Connecting the Dots
My five-year-old niece plays a favorite game on my phone. I’m amazed, watching her eyes focus and her fingers move as she connects the dots in numerical order and discovers a hidden image: a lion cub, an ice cream cone, a guitar. Oh, the light in her eyes when she connects the dots!
I remember times when I have connected the dots about Jesus and the scriptures, when something was revealed to me that I had not seen before. In those moments, the light came on in places I didn’t even know were dark.
Once, I was sitting in a Hebrew Bible class. The professor, a practicing Jew, was teaching about Torah, the Old Testament law that allowed God and the Israelites to live in relationship. He spoke of a law that called for the sacrifice of an unblemished lamb to make up for the sins of the people. The dots began to connect: Wait! We call Jesus the Lamb of God. We say that Jesus was the sacrifice for the people. Jesus said he came to fulfill the law. And then it happened: The light came on. The dots were connected. And I realized more about Jesus’ death on the cross than I had ever understood before.
On another day, I was sitting in an arena with 7000 other youth pastors. A man was telling a well-known story about Jesus. But he told the story by reaching back into the Old Testament, exploring the law and the prophecies. As he talked, I realized it was happening again: The dots were connecting. I was seeing so much more in the story. I made a conscious choice to keep looking for ways to connect the dots between the Old Testament and the New.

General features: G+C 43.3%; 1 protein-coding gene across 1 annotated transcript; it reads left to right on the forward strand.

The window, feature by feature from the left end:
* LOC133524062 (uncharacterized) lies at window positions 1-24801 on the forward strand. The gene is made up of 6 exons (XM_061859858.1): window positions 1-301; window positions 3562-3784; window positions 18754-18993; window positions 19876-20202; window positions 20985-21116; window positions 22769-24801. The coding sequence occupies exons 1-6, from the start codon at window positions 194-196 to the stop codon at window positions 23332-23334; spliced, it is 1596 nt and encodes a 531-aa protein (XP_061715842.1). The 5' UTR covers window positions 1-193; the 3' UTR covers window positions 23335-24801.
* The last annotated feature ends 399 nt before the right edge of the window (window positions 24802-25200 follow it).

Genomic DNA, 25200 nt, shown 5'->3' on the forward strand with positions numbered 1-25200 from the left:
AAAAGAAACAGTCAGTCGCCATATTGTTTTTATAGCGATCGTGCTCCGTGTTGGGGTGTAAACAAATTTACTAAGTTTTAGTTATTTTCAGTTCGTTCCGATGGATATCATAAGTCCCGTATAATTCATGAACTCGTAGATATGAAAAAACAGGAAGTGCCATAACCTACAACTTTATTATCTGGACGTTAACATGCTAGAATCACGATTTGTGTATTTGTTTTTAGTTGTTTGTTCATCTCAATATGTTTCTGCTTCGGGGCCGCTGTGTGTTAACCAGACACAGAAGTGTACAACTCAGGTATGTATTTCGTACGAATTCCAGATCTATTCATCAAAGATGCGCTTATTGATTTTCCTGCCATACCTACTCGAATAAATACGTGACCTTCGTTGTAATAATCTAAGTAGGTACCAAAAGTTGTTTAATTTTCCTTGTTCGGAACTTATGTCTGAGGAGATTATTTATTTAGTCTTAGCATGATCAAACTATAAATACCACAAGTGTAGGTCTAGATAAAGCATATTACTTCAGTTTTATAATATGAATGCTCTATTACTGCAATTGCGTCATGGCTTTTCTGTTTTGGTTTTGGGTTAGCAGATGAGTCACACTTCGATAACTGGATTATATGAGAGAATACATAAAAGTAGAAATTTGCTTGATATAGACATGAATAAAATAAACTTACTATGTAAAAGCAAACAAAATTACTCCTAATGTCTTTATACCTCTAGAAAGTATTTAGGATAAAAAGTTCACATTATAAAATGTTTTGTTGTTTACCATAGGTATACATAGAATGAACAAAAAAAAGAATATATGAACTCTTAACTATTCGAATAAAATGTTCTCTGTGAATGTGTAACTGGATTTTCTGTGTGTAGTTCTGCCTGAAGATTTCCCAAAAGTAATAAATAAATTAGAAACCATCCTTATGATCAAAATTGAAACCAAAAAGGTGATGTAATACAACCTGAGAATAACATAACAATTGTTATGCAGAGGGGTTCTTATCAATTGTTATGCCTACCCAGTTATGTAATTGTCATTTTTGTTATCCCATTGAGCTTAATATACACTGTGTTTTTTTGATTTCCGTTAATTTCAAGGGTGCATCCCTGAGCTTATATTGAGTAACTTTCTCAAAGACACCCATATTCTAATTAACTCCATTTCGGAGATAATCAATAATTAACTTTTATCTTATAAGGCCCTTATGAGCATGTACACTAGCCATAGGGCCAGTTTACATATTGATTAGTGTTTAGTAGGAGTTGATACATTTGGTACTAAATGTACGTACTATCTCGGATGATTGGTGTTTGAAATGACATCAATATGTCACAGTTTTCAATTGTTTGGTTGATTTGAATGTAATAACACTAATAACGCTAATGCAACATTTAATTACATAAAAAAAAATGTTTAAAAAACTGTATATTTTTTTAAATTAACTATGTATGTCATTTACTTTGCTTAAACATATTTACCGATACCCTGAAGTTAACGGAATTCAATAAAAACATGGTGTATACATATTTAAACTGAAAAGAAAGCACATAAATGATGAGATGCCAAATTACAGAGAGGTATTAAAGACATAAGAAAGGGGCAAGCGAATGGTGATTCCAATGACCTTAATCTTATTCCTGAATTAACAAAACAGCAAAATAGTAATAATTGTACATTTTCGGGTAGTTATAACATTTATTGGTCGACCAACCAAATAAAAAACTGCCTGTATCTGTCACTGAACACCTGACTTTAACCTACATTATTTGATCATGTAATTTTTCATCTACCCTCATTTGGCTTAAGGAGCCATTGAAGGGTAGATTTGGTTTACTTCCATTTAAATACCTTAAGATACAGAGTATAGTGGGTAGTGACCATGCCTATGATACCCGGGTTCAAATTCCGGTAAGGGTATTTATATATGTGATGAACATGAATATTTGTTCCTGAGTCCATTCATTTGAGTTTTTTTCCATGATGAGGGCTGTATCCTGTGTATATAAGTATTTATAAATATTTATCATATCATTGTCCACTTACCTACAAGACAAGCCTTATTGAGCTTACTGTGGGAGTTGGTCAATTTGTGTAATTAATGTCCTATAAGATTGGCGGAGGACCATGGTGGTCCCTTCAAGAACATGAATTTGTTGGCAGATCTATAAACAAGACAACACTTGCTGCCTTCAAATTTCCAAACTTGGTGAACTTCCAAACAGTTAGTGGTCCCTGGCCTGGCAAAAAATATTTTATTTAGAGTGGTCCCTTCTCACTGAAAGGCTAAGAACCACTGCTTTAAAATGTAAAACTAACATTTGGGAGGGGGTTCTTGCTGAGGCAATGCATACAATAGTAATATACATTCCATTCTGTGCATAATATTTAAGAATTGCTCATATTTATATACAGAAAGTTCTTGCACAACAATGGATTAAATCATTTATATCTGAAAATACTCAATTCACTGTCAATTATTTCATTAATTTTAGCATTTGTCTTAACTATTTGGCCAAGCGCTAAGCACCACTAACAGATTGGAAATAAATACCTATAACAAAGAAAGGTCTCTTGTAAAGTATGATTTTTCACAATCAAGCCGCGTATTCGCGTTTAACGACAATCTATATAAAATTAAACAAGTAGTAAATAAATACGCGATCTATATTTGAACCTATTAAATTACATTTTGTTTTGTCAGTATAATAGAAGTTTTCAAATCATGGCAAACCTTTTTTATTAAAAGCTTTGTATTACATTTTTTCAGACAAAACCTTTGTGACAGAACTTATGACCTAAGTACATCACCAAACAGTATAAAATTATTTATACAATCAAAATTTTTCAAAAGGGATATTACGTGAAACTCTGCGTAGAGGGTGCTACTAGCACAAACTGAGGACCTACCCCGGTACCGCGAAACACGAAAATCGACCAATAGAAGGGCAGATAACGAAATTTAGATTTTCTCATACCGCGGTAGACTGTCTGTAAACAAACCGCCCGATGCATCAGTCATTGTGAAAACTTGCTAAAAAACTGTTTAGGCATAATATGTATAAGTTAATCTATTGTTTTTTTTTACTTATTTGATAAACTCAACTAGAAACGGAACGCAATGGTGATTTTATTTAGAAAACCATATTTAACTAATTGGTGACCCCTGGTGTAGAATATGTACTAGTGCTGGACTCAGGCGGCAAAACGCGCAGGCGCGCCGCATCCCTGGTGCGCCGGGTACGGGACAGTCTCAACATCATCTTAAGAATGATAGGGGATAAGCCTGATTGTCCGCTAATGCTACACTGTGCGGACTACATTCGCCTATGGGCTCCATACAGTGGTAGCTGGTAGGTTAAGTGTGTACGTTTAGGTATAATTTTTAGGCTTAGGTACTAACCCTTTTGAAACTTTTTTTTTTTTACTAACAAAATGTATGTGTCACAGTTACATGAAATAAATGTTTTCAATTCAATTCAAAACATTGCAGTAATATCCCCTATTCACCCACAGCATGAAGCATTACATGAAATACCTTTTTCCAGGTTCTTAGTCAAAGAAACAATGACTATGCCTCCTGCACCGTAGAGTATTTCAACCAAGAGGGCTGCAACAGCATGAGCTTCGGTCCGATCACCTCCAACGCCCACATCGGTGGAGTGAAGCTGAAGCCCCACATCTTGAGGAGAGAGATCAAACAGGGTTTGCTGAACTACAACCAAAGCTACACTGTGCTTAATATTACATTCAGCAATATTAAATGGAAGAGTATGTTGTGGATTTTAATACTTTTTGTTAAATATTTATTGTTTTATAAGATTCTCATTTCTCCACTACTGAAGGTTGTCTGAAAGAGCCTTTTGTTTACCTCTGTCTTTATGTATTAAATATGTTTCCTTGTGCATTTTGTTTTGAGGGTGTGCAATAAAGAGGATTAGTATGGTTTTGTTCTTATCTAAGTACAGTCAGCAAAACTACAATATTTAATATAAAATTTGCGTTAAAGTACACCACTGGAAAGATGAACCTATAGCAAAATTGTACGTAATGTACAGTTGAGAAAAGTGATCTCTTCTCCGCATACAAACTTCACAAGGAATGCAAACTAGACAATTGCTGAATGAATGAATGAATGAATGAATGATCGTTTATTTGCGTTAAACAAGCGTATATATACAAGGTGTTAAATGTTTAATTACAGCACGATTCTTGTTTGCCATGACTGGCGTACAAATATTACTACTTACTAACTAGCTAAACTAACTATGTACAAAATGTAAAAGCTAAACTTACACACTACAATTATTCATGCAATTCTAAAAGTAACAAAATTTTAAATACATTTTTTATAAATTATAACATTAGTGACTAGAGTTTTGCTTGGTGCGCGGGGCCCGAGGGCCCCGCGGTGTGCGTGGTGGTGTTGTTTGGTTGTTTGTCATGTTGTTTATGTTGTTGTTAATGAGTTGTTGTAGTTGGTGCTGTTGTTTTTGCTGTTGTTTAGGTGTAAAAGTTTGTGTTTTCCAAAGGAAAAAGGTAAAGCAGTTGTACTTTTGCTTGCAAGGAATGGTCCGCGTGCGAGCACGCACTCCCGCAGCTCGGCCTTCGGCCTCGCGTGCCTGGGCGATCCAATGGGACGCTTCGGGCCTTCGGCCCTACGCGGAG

As I studied the Old Testament, I learned about Jewish festivals and practices. I began to see that my faith is rooted in Jewish traditions because Jesus and his first followers were Jewish. To better understand my heritage, I spent a year celebrating the Jewish festivals that Jesus would have observed. I bought a tallis, a Jewish prayer shawl, to use in my prayer time because Jesus would have used one. Again, the dots began to connect. I was seeing so much more than I had seen before. The Bible, Jesus, and my own life began to make more sense.
I know that some of us avoid the Old Testament. We’ve been told that the God of the Old Testament is an angry, vengeful dictator. But if we read these scriptures through the eyes of faith, knowing that God is the same yesterday, today, and tomorrow, then we begin to connect the dots and see the Old Testament as part of our story too.
As you work your way through the Easter season (the historic church celebrated Easter for fifty days, not just one), play the classic game of connect the dots.
One thing is sure: Easter makes no sense whatsoever without the Old Testament.
Google these Jewish terms: tallis, Yom Kippur, Passover, Sukkot. Where do they come from in the Old Testament? Where do they show up in the gospels? How have these practices changed since the time of Jesus?
To understand more about the practice of sacrifice in the Old Testament, watch on YouTube the first four parts (about 40 minutes) of Rob Bell’s video “The Gods Aren’t Angry.” Begin here.
—from devozine (March/April 2012). Copyright © 2012 by The Upper Room®. All rights reserved.